This post contains references to products from one or more of our advertisers. We may receive compensation when you click on links to those products. For an explanation of our Advertising Policy, visit this page.
Update: Some offers mentioned below are no longer available. View the current offers here – Alaska Airlines Visa Signature® Credit Card
Alaska has been getting a lot more of my attention lately thanks to bold moves like expanding elite-qualifying mileage earning to all its airline partners, aggressive mileage bonus promos on West Coast travel, and the fact that it has amazing partners in Oneworld and SkyTeam like Cathay Pacific and Korean Air, as well as non-alliance partners including Emirates that I love to use my miles to fly.
Given all of Delta’s recent negative changes including two mileage chart devaluations, hacking away at elite same-day confirmed benefits, and new elite revenue requirements, I’ve been taking a much closer look at Alaska and its MileagePlan program, including at the co-branded credit card from Bank of America and Visa.
One reason I haven’t gotten the Alaska Airlines Visa is because the bonus is typically around 25,000 miles upon approval (and you get a $100 statement credit after spending $1,000 in 90 days) and there’s a current one for 40,000 miles but it requires you to spend $2,000 per month for the first year to earn the full bonus – not tempting for me. However, there is currently an offer out there for 50,000 miles when you spend $1,000 in 90 days.
Here are the terms of the offer:
- Up to 50,000 Bonus Miles – by earning 25,000 Bonus Miles upon approval and an additional 25,000 Bonus Miles after making at least $1,000 in purchases within the first 90 days of the account open date
- Coach Companion Fare every year from $118 (USD) ($99, plus taxes and fees from $19)
- Earn 3 miles for every qualifying dollar in purchases of Alaska Airlines tickets, Vacation packages and Cargo purchases
- No mileage cap. There’s no limit to the number of miles you can earn with the Alaska Airlines Visa Signature card
- $75 annual fee not waived
Now, per the terms on the application page, this offer does appear to be targeted: “Bonus Mile Offer: This one-time promotion is limited to new customers opening an account in response to this offer and is valid for a limited time by invitation only. This offer is not valid for customers that have applied for this product in the last 12 months.” And it seems to be targeted at Washington residents as Alaska is pushing back on Delta’s recent encroachment into the Pacific Northwest and the Seattle market in particular, but people who did not receive a targeted email report being approved. And even better, some folks who had applied for another bonus with this card even as recently as 3-4 months ago report getting approved, so it seems possible to score this bonus on top of any past ones for the card – though again the terms do say that’s not possible, so I would use caution.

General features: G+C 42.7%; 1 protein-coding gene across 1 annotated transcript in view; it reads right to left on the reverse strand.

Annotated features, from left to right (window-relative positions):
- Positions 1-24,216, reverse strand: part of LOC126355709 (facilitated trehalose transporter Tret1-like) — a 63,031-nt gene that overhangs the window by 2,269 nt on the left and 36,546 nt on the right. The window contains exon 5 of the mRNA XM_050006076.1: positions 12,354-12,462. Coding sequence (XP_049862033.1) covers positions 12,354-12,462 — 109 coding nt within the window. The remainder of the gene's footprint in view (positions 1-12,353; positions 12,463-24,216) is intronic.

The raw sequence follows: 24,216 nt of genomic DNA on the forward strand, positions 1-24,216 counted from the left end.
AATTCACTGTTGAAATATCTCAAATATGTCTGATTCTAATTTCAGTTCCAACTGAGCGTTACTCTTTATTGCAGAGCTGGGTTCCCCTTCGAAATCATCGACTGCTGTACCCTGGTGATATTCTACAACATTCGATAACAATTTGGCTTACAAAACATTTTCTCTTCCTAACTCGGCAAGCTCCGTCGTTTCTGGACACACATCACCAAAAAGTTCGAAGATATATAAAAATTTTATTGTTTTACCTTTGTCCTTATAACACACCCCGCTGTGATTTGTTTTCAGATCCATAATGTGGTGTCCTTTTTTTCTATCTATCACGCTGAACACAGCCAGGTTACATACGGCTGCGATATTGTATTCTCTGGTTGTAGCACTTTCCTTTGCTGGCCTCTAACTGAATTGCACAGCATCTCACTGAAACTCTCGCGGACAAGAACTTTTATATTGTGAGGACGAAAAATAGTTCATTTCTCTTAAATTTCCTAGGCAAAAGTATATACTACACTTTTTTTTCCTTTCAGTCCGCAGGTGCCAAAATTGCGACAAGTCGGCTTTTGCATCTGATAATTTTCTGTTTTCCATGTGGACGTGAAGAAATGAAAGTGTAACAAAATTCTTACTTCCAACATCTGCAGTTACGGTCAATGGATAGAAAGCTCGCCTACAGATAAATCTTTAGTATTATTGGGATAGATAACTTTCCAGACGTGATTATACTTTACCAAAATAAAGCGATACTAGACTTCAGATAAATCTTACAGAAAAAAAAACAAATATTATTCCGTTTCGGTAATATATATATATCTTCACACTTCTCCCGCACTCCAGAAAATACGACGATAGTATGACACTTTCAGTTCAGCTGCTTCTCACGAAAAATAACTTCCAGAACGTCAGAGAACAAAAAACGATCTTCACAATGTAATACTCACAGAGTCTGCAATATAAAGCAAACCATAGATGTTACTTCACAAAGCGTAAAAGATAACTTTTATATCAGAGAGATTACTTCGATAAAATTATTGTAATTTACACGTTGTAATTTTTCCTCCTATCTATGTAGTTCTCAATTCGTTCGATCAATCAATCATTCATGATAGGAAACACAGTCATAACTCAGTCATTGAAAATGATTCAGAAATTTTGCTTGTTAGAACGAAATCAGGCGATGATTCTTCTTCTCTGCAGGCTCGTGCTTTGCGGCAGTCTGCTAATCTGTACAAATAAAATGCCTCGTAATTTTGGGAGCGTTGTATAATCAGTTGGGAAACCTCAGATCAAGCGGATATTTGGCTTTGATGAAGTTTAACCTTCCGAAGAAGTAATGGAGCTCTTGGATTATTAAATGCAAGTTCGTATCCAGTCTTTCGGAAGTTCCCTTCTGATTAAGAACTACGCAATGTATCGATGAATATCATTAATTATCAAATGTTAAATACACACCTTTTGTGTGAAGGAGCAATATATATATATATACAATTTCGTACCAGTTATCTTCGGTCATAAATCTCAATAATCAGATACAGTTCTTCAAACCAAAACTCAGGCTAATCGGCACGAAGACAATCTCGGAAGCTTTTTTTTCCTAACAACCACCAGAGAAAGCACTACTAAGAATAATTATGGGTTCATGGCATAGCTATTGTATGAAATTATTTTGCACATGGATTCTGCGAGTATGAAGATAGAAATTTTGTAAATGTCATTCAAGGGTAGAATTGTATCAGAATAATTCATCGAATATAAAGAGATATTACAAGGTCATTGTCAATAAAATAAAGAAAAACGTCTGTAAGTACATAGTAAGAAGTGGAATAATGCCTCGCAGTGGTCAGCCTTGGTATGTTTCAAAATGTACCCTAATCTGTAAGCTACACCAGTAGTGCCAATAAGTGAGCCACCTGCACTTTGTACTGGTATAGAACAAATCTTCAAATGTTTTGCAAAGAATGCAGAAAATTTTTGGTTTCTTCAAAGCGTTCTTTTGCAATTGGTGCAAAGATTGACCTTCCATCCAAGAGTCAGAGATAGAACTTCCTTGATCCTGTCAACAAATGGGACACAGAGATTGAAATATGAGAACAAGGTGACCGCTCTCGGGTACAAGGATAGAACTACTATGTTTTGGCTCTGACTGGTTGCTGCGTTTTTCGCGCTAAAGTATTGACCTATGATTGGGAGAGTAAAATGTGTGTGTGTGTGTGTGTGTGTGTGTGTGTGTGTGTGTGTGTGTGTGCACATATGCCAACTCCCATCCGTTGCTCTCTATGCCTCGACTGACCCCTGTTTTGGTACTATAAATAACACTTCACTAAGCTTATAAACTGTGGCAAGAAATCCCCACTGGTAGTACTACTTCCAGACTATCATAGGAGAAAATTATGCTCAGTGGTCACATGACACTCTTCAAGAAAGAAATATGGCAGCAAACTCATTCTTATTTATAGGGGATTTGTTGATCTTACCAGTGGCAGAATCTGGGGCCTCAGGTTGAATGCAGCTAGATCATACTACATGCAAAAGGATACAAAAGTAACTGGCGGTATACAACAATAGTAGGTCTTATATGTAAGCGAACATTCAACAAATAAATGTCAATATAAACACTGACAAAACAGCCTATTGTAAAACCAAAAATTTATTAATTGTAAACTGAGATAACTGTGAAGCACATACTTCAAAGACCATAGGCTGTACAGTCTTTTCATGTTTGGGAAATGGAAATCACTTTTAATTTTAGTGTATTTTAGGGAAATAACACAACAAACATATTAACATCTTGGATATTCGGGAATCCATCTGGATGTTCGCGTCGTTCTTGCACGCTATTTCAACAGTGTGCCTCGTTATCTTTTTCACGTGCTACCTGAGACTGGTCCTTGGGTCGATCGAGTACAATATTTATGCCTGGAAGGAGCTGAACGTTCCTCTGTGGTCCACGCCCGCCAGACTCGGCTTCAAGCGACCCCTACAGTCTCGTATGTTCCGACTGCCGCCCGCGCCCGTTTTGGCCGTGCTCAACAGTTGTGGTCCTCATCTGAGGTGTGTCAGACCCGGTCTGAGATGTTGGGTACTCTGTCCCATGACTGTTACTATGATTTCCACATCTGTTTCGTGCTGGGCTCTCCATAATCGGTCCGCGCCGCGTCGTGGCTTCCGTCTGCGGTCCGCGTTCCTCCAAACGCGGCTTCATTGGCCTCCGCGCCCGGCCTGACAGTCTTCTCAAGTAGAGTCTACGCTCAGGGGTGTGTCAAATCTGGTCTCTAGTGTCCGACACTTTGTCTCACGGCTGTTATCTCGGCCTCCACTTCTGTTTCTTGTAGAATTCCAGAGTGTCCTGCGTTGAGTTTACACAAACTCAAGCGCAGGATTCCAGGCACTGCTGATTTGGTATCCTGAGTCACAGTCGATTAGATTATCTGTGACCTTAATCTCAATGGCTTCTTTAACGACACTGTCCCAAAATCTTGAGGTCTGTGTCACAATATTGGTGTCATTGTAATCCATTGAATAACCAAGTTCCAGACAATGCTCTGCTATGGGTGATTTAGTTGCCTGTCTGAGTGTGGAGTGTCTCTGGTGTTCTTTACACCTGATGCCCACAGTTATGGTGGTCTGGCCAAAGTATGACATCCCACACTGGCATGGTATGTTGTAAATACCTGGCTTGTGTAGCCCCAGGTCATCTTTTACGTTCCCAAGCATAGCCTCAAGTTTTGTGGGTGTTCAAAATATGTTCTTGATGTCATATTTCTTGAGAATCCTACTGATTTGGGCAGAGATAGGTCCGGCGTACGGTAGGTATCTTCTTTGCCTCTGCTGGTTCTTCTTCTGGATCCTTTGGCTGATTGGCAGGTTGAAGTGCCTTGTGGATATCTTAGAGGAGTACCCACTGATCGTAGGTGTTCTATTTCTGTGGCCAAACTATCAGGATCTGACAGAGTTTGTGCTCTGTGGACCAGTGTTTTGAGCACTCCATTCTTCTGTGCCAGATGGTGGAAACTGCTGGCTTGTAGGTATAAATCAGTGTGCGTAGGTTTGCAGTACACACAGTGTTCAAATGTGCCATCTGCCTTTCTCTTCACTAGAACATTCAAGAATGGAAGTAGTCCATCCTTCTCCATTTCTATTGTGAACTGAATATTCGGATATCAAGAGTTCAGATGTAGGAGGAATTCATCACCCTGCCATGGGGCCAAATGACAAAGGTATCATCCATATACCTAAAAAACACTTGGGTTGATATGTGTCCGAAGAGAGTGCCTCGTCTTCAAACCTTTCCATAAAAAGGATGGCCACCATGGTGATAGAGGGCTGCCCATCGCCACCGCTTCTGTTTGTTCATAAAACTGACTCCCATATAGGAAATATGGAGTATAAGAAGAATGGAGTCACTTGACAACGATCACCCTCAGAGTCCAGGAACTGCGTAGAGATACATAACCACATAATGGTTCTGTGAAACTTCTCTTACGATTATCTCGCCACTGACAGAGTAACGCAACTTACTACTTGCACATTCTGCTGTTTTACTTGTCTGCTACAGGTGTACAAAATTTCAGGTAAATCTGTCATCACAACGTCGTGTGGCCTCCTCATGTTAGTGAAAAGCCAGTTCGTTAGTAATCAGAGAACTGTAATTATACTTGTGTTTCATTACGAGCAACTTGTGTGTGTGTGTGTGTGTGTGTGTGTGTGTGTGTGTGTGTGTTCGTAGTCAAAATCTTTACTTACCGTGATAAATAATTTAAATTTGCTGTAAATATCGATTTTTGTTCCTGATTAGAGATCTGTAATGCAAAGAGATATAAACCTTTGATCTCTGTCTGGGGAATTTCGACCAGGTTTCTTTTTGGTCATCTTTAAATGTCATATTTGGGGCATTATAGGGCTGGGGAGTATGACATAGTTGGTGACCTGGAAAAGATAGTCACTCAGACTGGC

Apart from the unusually high bonus, this card also comes with a yearly companion ticket, and although you used to be able to use this on first class fares and it’s only for coach tickets now, it can still be a very good value. Cardholders are given a certificate code for a $99 companion fare (plus taxes, usually putting the total at around $118) within 1-2 weeks of their initial approval and then on every subsequent anniversary of cardmembership. The only restrictions for using this companion ticket are that two seats must be available, and the flights must be wholly operated by Alaska Airlines. Otherwise, the cardholder and their travel companion can use it for any coach fare class on any flight. Even better, both flyers still receive mileage credit and both qualify for upgrades based on the elite status of the higher flyer. One of the best uses of this companion ticket is for the cardholder to purchase a ticket to Hawaii and get the second one for just $99 plus taxes, essentially getting two half-price tickets to Hawaii and more than compensating for that $75 annual fee.
As I begin to look toward 2014, I am taking a much closer look at Alaska and think it’s going to play a bigger role in my overall airline and elite status strategy.
Any folks out there already get in on this offer? Share your experience in the comments below. Even after the introduction of the Chase Sapphire Reserve, the Chase Sapphire Preferred is still a fantastic choice if you want to avoid the Reserve’s $450 annual fee, earn 2x on all travel & dining and earn a 50,000 point sign up bonus.
Even after the introduction of the Chase Sapphire Reserve, the Chase Sapphire Preferred is still a fantastic choice if you want to avoid the Reserve’s $450 annual fee, earn 2x on all travel & dining and earn a 50,000 point sign up bonus.